Shooting KR Market with 3 Cameras

KR Market - Bangalore, India

KR Market – Bangalore, India

KR Market is the largest wholesale market for Bangalore and fruit and vegetable stands surround the main building. Parts of it were incredibly crowded. Think rush hour in a New York City Subway — crowded. You get through choke points and then it opens up in places only to run until a wave of people. I brought three cameras with me to India and I used all three at the market. It turned out, unexpectedly, that each filled a particular niche and it was actually useful to have three different cameras.

My most versatile, especially in good light, is the Olympus OM-D E-M5 Mark II with the Olympus 14-150mm travel zoom. The long focal range allowed me to easily frame different types of shots from wide to telephoto. I used the E-M5 Mark II for my first shot framed at a 40mm equivalent. Though I shoot often with a 50mm equivalent these days, I’ve come to re-discover the joys of 40mm. It doesn’t sound like a big difference, but it is, especially in these close quarters.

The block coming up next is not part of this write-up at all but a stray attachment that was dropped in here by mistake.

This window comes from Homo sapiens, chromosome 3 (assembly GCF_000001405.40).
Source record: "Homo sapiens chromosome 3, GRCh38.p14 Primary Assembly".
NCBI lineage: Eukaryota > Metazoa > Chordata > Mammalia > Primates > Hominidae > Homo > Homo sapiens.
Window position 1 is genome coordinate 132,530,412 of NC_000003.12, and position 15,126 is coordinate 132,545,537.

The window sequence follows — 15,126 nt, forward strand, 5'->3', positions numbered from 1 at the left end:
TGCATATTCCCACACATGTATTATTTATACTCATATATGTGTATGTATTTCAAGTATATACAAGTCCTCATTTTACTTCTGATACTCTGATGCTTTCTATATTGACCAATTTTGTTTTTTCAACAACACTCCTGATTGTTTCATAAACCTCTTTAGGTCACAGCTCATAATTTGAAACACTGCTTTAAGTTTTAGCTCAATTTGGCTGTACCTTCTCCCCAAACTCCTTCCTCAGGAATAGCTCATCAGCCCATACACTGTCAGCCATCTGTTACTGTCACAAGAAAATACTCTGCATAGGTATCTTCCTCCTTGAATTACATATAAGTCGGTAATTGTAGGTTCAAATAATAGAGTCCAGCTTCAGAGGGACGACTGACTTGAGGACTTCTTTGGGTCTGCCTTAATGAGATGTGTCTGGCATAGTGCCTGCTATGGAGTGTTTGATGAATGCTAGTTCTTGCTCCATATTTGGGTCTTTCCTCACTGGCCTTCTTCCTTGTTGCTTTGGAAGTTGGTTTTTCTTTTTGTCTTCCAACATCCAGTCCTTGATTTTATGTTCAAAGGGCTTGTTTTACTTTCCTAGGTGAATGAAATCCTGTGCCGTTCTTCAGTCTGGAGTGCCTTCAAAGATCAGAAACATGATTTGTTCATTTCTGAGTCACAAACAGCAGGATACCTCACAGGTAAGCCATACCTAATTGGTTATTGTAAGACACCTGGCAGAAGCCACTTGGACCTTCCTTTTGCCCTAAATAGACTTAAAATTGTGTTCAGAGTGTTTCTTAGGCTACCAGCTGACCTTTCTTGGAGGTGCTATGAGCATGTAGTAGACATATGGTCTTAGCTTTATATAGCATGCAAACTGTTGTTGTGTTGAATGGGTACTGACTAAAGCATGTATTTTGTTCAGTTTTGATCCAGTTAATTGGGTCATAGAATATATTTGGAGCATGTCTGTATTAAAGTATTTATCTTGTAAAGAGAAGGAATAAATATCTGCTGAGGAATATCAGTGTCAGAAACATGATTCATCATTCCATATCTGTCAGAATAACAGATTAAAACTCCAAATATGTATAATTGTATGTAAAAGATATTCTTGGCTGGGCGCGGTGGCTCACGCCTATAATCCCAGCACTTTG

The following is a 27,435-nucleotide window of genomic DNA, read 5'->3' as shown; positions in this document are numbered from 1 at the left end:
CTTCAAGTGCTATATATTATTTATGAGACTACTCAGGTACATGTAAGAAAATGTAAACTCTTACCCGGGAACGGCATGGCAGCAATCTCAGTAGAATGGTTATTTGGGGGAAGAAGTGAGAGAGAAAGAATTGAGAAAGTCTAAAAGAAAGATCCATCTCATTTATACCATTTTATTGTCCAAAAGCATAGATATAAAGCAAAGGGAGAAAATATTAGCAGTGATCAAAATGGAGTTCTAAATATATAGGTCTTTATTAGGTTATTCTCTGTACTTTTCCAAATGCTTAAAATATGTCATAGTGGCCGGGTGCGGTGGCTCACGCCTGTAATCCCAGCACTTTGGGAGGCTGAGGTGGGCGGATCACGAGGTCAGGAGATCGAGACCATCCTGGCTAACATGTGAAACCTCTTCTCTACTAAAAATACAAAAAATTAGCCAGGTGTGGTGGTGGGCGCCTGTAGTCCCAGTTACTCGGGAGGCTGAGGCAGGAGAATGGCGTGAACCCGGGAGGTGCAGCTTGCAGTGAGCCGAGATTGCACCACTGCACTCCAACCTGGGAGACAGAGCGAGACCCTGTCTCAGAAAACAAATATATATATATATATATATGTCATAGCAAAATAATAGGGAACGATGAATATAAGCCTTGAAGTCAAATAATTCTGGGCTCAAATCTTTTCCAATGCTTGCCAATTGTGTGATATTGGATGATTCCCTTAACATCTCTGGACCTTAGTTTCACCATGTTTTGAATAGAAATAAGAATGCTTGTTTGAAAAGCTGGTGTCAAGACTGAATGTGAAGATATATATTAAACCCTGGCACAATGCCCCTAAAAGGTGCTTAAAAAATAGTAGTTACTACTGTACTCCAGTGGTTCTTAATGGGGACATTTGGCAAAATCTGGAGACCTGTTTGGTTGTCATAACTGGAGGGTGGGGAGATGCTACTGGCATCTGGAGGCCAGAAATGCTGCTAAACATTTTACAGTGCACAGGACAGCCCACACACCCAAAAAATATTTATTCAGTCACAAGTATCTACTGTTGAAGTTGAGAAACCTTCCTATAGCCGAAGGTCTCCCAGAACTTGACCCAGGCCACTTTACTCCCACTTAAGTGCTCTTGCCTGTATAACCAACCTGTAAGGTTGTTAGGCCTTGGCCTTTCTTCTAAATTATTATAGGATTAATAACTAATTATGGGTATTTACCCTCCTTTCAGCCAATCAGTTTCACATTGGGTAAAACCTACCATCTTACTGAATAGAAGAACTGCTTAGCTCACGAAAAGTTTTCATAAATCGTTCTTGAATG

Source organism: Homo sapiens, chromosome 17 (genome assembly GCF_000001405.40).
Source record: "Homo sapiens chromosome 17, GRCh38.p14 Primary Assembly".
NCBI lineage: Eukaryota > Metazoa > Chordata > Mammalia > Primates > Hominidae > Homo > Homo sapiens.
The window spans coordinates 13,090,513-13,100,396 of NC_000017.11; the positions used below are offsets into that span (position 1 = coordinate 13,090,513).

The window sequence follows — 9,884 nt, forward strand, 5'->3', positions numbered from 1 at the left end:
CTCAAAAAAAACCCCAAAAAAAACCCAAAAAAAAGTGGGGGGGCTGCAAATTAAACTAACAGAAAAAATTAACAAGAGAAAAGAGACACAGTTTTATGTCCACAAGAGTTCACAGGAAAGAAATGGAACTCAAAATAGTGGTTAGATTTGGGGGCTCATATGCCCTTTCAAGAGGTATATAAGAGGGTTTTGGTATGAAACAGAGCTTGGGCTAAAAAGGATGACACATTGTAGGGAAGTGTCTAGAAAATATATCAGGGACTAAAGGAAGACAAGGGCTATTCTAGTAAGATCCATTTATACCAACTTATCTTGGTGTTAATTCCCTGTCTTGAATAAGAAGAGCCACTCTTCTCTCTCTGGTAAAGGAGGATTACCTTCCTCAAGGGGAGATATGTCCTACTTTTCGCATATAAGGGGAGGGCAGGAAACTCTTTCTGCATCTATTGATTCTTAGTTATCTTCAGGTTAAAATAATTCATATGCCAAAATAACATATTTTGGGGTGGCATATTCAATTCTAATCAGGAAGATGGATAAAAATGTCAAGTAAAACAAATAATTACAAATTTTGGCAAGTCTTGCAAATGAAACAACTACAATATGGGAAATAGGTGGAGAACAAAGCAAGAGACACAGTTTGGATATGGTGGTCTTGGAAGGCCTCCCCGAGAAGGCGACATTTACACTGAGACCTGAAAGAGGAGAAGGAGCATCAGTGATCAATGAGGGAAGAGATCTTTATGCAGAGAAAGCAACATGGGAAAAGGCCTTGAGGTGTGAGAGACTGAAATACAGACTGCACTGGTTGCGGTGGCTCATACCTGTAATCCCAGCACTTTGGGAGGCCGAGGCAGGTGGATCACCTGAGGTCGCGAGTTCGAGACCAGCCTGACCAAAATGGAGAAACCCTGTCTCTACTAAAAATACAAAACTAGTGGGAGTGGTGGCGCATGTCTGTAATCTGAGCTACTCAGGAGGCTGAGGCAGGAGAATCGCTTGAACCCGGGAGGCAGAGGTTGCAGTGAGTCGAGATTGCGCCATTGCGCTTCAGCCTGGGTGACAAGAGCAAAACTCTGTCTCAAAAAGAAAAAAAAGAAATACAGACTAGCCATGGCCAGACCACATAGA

KR Market - Bangalore, India

My Olympus mirrorless cameras are fairly compact, especially compared to DSLRs, but in the really crowded areas, even they seem awkward. The 14-150mm lens has some length to it and maneuvering the camera to take pictures in close quarters, while not impossible, seemed unnatural. That’s where my compact Canon G7X Mark II worked really well. I shot this with a 28mm equivalent but the small sensor gives a more exaggerated wide-angle perspective. I also figured that the smaller point and shoot like camera would attract less attention.